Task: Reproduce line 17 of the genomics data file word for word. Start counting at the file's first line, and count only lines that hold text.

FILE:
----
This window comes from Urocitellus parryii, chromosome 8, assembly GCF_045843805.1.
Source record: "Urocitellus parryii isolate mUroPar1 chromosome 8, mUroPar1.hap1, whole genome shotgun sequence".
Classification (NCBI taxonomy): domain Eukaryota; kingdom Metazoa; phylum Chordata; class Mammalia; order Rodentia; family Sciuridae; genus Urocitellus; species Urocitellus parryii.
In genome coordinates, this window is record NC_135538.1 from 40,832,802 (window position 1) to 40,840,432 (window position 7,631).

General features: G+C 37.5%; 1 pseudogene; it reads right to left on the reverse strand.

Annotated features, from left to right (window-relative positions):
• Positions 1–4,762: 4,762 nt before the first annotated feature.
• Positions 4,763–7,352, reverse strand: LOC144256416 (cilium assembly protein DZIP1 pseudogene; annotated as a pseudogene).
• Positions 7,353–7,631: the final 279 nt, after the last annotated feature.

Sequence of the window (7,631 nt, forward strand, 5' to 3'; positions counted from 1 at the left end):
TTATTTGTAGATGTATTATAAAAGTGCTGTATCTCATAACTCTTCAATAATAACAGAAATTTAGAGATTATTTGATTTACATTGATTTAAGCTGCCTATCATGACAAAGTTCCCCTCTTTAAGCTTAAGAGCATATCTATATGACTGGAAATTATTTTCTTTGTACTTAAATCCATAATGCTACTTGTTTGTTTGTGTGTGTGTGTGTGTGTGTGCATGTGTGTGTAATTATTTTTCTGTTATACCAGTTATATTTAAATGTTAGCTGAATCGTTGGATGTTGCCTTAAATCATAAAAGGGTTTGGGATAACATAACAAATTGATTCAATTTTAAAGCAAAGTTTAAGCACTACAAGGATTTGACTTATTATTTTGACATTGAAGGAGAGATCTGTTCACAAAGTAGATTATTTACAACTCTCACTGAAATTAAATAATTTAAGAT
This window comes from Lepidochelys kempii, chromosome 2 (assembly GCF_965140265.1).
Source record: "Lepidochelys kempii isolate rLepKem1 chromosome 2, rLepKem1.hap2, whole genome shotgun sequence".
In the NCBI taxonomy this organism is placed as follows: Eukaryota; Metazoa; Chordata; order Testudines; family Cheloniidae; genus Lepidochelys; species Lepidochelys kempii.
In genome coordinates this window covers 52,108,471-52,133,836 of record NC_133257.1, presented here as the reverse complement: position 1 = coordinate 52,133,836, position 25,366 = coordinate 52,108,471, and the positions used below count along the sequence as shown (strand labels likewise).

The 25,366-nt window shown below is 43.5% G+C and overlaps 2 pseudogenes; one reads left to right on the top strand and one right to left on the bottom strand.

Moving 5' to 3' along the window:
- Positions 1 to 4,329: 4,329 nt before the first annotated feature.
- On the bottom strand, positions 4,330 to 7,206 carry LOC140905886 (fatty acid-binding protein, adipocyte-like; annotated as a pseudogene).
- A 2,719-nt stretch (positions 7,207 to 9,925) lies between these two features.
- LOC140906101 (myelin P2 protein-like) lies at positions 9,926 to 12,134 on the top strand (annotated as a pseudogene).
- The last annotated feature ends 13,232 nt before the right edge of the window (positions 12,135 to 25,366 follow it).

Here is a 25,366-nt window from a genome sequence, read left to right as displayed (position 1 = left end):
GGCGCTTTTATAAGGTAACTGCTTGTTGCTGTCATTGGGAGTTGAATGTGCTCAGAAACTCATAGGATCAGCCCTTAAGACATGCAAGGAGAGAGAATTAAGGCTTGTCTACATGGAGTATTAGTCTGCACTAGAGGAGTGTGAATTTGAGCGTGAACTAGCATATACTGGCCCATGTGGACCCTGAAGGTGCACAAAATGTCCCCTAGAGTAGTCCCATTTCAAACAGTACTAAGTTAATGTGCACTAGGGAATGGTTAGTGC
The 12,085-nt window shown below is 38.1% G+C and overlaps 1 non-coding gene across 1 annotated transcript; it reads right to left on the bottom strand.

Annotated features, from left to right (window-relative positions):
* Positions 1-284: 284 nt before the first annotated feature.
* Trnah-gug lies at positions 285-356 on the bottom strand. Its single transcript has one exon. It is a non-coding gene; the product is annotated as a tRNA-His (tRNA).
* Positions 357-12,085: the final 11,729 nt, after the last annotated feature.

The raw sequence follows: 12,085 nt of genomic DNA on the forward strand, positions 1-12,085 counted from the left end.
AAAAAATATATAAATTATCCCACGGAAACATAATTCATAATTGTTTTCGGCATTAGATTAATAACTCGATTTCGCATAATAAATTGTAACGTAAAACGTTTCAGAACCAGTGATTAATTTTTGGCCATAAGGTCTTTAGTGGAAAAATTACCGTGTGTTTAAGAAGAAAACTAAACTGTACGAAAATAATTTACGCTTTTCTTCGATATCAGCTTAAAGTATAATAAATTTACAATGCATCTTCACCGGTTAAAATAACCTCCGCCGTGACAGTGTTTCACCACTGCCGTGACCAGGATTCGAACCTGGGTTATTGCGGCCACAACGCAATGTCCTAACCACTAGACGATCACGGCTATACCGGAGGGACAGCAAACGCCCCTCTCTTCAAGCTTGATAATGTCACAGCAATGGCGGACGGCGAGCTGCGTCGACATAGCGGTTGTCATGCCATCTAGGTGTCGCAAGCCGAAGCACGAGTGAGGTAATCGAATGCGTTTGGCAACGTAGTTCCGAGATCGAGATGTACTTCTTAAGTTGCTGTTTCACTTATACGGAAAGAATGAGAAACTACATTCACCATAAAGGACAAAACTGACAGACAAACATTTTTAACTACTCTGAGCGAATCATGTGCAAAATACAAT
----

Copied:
Moving 5' to 3' along the window: